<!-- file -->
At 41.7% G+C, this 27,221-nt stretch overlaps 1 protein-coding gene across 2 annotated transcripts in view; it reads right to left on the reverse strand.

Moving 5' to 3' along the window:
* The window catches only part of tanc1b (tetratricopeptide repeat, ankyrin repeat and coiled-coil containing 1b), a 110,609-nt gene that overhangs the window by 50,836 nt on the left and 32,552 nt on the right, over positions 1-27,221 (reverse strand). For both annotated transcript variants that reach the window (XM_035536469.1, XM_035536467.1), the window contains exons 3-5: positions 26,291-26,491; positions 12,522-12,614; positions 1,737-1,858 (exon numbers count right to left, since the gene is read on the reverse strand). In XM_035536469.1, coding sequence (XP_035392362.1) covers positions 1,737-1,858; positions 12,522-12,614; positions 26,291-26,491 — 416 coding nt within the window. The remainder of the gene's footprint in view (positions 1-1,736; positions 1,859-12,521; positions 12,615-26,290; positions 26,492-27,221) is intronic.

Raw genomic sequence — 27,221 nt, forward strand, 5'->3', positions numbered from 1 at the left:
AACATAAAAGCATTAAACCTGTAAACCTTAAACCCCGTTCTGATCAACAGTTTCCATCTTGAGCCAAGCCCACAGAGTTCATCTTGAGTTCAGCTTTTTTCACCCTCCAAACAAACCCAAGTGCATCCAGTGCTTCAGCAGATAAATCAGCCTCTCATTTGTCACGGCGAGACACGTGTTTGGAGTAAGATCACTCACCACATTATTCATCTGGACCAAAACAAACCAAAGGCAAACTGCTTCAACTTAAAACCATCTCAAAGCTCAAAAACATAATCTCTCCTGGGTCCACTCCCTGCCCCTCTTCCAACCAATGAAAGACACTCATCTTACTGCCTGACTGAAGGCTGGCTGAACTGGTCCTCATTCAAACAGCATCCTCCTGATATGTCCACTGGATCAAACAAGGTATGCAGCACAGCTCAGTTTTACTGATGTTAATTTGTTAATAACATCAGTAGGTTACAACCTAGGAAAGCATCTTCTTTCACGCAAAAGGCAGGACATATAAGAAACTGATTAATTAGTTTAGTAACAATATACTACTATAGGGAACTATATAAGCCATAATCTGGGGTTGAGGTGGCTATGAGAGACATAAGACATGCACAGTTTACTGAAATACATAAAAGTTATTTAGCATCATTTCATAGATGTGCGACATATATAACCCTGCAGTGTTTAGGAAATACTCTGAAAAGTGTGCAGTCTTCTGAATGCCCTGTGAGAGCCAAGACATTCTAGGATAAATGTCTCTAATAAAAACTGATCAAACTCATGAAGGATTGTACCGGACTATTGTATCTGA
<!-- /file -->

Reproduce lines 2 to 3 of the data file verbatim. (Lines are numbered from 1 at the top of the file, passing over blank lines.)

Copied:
Moving 5' to 3' along the window:
* The window catches only part of tanc1b (tetratricopeptide repeat, ankyrin repeat and coiled-coil containing 1b), a 110,609-nt gene that overhangs the window by 50,836 nt on the left and 32,552 nt on the right, over positions 1-27,221 (reverse strand). For both annotated transcript variants that reach the window (XM_035536469.1, XM_035536467.1), the window contains exons 3-5: positions 26,291-26,491; positions 12,522-12,614; positions 1,737-1,858 (exon numbers count right to left, since the gene is read on the reverse strand). In XM_035536469.1, coding sequence (XP_035392362.1) covers positions 1,737-1,858; positions 12,522-12,614; positions 26,291-26,491 — 416 coding nt within the window. The remainder of the gene's footprint in view (positions 1-1,736; positions 1,859-12,521; positions 12,615-26,290; positions 26,492-27,221) is intronic.